Thanks.

I am embarrassed; but are you in danger when math makes you so happy? My personal discovery is math is the language of God and the universe. Human homeostasis is a complete formula. Sickness, anger, and that math pattern that does not fit with nature; it is an incomplete equation that the sickness or anger is produced because of the inability of the body to cycle the logarithmic equation present. There are thousands all running parallel in the body all at one time. They all produce energy unless the equation does not work then the energy is sent into the body as an affectation. To cure sickness fix the math. That part will take me longer. Thanks for listening.

wow, you said it! i know THEY WILL FIND THE CURE FOR CANCER, IN A FRACTAL EQUATION,

I wrote this poem. It is titled Between Seasons
In the backyard-- overturned barrels, waterlogged pots the tarp intended to protect uprooted, splayed on the bruised cement. It is reassuring to be told the design will stabilize, branch out from a still point like a voice inside the self. From dead leaves, roots, torn weeds, and broken branches: the cadence of compost dark, golden potential. Patterns will emerge, says the physicist who argues against chaos theory, from the ripped cushion Flung from the chair, from a naked table frame can be deduced the rhythm below, a sublime design in the discard pile, the fact of theory. Linda Pizzi

I listen to your show as often as I can. I usually pick it up on my way to work on the weekends. A few months ago you did a show that was very interesting to me. You spoke about what it is that keeps us from losing our minds with all the bad, frightening, and often painful information we are bombarded with. I would like to read that again but can't remember what the name of the show was. Could you let me know?

I love listening to your show........

The mystery I feel concerning the universe when observing the stars at night is very similar to the mystery and awe I experience when contemplating James Gates mind while listening to this interview.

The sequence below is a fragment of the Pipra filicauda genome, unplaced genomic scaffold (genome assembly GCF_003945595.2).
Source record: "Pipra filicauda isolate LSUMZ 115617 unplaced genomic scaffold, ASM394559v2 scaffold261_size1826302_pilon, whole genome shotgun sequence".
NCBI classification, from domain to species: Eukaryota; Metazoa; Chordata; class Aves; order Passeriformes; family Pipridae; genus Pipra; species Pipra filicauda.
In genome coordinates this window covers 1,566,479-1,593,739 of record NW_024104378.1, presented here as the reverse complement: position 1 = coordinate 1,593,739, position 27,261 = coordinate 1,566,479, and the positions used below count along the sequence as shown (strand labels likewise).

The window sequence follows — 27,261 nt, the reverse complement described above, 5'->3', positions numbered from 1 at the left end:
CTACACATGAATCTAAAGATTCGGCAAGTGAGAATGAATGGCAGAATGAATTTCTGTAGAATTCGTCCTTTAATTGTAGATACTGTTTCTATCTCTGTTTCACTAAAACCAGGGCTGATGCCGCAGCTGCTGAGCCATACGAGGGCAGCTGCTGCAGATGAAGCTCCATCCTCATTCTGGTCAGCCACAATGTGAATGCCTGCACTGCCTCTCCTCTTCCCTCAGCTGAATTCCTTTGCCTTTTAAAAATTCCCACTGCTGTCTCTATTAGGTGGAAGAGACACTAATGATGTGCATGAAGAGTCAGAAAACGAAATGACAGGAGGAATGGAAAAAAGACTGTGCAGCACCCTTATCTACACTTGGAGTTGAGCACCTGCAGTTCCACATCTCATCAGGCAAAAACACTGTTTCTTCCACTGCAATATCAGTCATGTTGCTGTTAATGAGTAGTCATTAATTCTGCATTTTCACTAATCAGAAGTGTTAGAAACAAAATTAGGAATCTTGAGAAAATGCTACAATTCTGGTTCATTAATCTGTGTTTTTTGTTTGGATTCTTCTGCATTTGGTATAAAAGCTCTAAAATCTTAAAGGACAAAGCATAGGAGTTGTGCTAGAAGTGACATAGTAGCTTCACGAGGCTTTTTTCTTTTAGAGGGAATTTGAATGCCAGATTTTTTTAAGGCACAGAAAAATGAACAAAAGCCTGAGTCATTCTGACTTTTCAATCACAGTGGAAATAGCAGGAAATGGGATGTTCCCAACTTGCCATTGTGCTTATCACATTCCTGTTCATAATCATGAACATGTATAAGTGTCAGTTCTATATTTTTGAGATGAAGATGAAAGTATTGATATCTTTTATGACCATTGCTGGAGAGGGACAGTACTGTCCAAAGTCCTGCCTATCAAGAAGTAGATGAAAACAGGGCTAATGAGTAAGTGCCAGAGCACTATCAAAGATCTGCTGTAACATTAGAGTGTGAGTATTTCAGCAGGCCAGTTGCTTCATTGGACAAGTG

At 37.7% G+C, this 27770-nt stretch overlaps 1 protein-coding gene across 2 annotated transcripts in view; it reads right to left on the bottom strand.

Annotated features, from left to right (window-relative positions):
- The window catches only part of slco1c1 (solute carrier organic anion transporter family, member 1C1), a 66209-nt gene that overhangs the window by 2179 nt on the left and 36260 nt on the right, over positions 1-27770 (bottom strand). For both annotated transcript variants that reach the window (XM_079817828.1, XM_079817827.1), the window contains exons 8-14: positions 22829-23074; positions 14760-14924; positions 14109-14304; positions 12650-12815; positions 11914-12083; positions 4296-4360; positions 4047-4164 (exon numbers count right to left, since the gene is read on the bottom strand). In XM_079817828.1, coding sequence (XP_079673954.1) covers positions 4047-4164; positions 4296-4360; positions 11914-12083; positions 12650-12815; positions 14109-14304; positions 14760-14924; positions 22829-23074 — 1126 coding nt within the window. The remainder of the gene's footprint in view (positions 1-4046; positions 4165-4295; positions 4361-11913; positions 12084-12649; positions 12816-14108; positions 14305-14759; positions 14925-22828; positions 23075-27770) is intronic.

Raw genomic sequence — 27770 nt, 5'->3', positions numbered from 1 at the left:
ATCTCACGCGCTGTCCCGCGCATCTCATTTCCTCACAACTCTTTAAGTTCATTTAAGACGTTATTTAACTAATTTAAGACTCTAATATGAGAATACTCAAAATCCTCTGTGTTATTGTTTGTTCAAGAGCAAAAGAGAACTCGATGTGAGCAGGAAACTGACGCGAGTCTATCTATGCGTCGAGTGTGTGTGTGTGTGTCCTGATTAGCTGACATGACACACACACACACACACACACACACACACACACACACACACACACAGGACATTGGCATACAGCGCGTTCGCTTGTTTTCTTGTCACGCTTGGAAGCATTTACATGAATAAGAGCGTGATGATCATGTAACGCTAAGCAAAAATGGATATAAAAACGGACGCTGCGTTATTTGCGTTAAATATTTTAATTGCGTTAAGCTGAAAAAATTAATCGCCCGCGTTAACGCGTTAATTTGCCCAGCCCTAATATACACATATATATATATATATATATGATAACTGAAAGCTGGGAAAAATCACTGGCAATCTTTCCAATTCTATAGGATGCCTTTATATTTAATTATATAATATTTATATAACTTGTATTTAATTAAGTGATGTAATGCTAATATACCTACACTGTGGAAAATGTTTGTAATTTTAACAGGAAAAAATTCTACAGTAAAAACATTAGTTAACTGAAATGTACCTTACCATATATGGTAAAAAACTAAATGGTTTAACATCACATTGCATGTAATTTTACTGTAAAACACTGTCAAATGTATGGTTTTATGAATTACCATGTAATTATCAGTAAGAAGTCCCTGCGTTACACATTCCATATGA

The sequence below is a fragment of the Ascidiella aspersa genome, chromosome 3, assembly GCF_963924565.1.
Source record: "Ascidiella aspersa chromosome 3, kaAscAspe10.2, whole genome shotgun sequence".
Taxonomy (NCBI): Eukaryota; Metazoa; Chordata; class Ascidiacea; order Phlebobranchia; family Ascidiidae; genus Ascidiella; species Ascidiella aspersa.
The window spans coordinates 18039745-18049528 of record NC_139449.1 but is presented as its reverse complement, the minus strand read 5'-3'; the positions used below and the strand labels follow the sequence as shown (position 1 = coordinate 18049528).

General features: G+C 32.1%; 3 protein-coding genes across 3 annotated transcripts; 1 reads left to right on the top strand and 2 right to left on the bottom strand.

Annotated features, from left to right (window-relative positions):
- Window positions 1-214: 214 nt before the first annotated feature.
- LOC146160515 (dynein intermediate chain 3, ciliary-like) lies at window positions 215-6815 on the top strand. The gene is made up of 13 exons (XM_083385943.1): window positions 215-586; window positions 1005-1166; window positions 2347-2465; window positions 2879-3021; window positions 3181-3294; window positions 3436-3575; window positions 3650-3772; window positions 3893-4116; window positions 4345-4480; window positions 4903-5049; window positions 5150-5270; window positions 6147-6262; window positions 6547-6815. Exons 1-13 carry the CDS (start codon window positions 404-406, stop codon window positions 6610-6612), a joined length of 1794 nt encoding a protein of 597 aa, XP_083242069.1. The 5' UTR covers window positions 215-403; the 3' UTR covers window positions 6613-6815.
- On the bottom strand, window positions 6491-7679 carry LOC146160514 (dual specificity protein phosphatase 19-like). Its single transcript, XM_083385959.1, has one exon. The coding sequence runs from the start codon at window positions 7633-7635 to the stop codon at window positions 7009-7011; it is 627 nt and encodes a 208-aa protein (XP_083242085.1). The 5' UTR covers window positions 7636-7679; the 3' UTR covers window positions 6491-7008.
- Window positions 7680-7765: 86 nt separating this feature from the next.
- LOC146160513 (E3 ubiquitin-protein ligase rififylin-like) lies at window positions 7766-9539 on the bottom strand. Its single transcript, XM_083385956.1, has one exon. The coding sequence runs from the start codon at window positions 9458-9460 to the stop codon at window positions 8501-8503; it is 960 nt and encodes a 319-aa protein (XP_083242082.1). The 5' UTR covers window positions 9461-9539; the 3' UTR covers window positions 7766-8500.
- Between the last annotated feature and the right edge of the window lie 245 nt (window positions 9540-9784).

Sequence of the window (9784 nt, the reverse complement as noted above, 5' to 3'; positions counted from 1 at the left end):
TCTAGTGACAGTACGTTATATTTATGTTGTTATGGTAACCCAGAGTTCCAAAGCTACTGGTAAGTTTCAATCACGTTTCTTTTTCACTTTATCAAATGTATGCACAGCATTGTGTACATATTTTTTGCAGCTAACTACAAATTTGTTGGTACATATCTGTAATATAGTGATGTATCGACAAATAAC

Dr. Gates' use of pictorial representations for his ideas sounds like sacred geometry and Plato's forms. A related field is the biogeometry of Dr. Ibrahim Karim. This is about the energy of shape and how it affects well-being. For a great introduction to this work see http://www.biogeometry.org/page22.html. Dr. Ibrahim would be a great person to interview on On Being.

Good People, Until hearing Dr. Gates' closing story about Music and Scoring compared with Mathematics and Computing, one enormously significant factoid always stood in my way--blocking any reasonable and earnest access to string theory. "How can you NOT prove anything you want to prove when you resort to sets of partial differential equations with eleven variables?" is the mantra in my head for several years now. Perhaps Dr. Gates' story offers the prospect of approaching the "difficult" relationships in modern physics by somehow seeking to see the rain forest a little more coherently--and concisely (and elegantly)?
THANKS for engaging my imagination. - Ralph Palasek, Arlington, Virginia

What a fantastic show! I love sciencey content, especially on NPR, but this is something I did not expect from On Being. The ideas contained in this show are astounding, thought-provoking, and it produced one of those moments where I am really happy to have public radio.

As a mathematician, amateur author and philosopher, I have been exploring the possible cosmologies that arise from the quantum physics models of reality, both in my poetry and in my fiction. Indeed, I have as my status note on GMail that

    "The Universe operates in the Rational number space, but I randomize using the Real number space, therefore I have free will.

" By this I mean that if the universe is a discrete simulation it must operate on the Rational number system, with planck distance and planck time being the cause for the discretization. In this case, eventually (after countably many cycles) all possible states and transitions must be experienced. (Here, countably is in the mathematical sense, the Rational numbers are of course, countable.) But such a universe is deterministic in the weak sense of the word, while if my interactions with the universe are based on the Real number system, then even the Universe cannot tell how I feel about my existence, and cannot predict with even quantum certainly what I will do, which certainly must be one of the oldest definitions of free will.

I enjoyed this talk very much, thanks you!